One illustration of this principle, and a strong case on its facts, was the decision of the Privy Council in Sajan Singh –Vs- Sardara Ali  AC 167. The Plaintiff and the Defendant in that case concluded an illegal contract for the sale of a lorry and jointly engaged in its unlawful and fraudulent operation [contrary to certain Malaysian Regulations]. The Defendant then removed the lorry from the Plaintiff and refused to return it. The Plaintiff sued in detinue. He recovered the lorry and damages for its wrongful detention, despite his own participation in the illegal contract and in the unlawful scheme involved. It was held that the property in the lorry had passed to the Plaintiff under the contract, notwithstanding its illegality and that he was therefore entitled to enforce his cause of action in detinue despite the ex turpi causa defence. That case, and many more including Saunders & Anor –Vs- Edwards & Anor  2 All ER 651, show that there are no rigid rules for or against the application of the ex turpi causa defence.
This is not surprising since it involves issues of policy and, if I may add, issues of security as well. Depending on the circumstances of each case, it would be preposterous for a man, not denying taking another man’s money, to plead without shame that the other should whistle for his money merely because of an alleged illegality which the parties may not have had in contemplation at the time of the contract. Accordingly, this Court takes the view that each case must be decided on its own unique facts and circumstances.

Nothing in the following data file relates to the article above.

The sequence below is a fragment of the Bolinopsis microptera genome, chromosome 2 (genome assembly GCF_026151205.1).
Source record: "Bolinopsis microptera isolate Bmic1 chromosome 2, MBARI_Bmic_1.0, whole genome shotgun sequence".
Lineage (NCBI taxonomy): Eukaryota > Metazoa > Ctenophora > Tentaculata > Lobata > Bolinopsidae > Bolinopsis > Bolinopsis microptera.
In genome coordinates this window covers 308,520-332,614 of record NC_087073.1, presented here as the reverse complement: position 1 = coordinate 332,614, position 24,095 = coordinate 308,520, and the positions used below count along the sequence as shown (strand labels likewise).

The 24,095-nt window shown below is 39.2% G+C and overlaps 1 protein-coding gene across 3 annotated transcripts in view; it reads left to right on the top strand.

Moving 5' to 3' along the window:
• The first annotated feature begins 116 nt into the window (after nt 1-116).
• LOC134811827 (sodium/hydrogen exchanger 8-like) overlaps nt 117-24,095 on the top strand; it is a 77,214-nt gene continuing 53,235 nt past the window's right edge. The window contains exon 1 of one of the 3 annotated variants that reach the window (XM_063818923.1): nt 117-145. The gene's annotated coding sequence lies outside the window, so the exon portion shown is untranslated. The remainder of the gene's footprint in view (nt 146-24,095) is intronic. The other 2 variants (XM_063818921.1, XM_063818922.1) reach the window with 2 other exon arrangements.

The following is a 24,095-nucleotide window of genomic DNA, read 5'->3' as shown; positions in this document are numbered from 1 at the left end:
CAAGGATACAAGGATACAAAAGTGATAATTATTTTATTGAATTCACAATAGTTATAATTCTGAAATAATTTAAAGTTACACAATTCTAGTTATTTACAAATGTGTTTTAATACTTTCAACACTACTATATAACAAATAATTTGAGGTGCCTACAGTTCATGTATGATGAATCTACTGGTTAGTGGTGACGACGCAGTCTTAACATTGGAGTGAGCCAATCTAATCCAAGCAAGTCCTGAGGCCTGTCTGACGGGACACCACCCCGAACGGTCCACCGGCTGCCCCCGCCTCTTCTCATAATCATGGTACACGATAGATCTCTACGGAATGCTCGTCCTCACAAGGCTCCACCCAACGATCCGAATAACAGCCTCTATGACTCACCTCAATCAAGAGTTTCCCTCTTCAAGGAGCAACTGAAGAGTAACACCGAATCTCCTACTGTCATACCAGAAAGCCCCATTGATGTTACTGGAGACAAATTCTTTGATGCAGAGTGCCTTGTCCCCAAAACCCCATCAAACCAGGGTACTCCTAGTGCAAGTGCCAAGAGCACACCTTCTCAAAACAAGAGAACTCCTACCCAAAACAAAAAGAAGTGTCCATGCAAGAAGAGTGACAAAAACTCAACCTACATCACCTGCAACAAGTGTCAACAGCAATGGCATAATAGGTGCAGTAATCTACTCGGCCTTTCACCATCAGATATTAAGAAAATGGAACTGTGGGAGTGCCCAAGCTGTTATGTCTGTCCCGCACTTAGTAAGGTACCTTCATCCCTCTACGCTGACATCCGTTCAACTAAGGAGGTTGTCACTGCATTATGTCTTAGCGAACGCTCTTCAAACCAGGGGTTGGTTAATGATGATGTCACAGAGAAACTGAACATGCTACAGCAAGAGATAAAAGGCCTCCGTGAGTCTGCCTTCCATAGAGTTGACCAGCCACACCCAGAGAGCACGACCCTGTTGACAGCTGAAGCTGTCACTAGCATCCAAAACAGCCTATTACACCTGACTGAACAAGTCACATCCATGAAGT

The cases I have referred to show very clearly that the conduct and relative moral culpability of the parties are relevant in determining whether or not the ex turpi causa defence falls to be applied as a matter of public policy. I agree. Therefore, the authorities, including our own Naks Ltd, supra, cannot be applied literally in every situation. Until Court listens to the evidence, both from the Plaintiff and the Defendant, it is not in position to tell on which side of the line the present case falls. At the end of the day, after listening to both parties, Court will be able to determine whether the moral culpability of the Defendant greatly outweighs any on the part of the Plaintiff to the extent that it he is found to have indeed taken the loan, he should be allowed to keep the fruits of his fraud.
In view of what I have stated above, and considering the law as enshrined in Article 126 (2) (e) of the Constitution which enjoins the Court to administer substantive justice without undue regard to technicalities, I am inclined to the view espoused by counsel for the Plaintiff that the commercial justice engrained in this case requires that I overrule all the objections raised by counsel for the Defendant and I order that all issues raised be determined on evidence. I do so.
The Plaintiff shall be entitled to the attendant costs herein in any event. I order so.
J U D G E